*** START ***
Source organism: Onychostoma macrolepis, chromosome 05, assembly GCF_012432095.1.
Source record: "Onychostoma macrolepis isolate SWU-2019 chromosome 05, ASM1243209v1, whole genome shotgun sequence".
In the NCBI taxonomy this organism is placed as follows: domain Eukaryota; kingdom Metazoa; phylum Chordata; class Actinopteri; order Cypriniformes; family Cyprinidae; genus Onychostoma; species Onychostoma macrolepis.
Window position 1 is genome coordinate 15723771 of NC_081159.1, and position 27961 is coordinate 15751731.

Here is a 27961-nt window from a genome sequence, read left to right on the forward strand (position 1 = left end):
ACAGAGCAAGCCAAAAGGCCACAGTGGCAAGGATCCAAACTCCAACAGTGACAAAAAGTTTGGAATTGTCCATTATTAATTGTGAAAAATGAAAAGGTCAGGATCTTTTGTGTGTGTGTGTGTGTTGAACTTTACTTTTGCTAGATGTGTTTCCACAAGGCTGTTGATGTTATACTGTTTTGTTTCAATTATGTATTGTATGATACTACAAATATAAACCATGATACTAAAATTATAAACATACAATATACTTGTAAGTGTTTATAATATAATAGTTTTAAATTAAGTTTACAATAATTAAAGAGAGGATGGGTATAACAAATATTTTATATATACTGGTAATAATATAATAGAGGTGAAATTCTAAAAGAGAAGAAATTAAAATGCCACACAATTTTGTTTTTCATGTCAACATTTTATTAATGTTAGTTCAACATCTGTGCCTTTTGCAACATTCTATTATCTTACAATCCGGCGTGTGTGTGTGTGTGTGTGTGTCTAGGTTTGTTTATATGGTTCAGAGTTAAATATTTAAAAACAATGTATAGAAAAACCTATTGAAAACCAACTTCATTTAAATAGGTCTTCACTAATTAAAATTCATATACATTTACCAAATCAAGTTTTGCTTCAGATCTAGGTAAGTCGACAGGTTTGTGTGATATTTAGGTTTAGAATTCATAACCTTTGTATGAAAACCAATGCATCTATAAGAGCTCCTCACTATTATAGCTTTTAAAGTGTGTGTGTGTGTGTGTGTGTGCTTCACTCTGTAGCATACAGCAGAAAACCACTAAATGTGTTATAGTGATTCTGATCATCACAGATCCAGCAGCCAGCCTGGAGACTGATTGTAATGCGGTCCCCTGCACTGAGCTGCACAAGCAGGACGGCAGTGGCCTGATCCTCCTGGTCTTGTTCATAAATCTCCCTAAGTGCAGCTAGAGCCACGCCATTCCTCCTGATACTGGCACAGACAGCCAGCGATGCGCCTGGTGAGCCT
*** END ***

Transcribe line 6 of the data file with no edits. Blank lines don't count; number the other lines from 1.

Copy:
ACAGAGCAAGCCAAAAGGCCACAGTGGCAAGGATCCAAACTCCAACAGTGACAAAAAGTTTGGAATTGTCCATTATTAATTGTGAAAAATGAAAAGGTCAGGATCTTTTGTGTGTGTGTGTGTGTTGAACTTTACTTTTGCTAGATGTGTTTCCACAAGGCTGTTGATGTTATACTGTTTTGTTTCAATTATGTATTGTATGATACTACAAATATAAACCATGATACTAAAATTATAAACATACAATATACTTGTAAGTGTTTATAATATAATAGTTTTAAATTAAGTTTACAATAATTAAAGAGAGGATGGGTATAACAAATATTTTATATATACTGGTAATAATATAATAGAGGTGAAATTCTAAAAGAGAAGAAATTAAAATGCCACACAATTTTGTTTTTCATGTCAACATTTTATTAATGTTAGTTCAACATCTGTGCCTTTTGCAACATTCTATTATCTTACAATCCGGCGTGTGTGTGTGTGTGTGTGTGTCTAGGTTTGTTTATATGGTTCAGAGTTAAATATTTAAAAACAATGTATAGAAAAACCTATTGAAAACCAACTTCATTTAAATAGGTCTTCACTAATTAAAATTCATATACATTTACCAAATCAAGTTTTGCTTCAGATCTAGGTAAGTCGACAGGTTTGTGTGATATTTAGGTTTAGAATTCATAACCTTTGTATGAAAACCAATGCATCTATAAGAGCTCCTCACTATTATAGCTTTTAAAGTGTGTGTGTGTGTGTGTGTGTGCTTCACTCTGTAGCATACAGCAGAAAACCACTAAATGTGTTATAGTGATTCTGATCATCACAGATCCAGCAGCCAGCCTGGAGACTGATTGTAATGCGGTCCCCTGCACTGAGCTGCACAAGCAGGACGGCAGTGGCCTGATCCTCCTGGTCTTGTTCATAAATCTCCCTAAGTGCAGCTAGAGCCACGCCATTCCTCCTGATACTGGCACAGACAGCCAGCGATGCGCCTGGTGAGCCT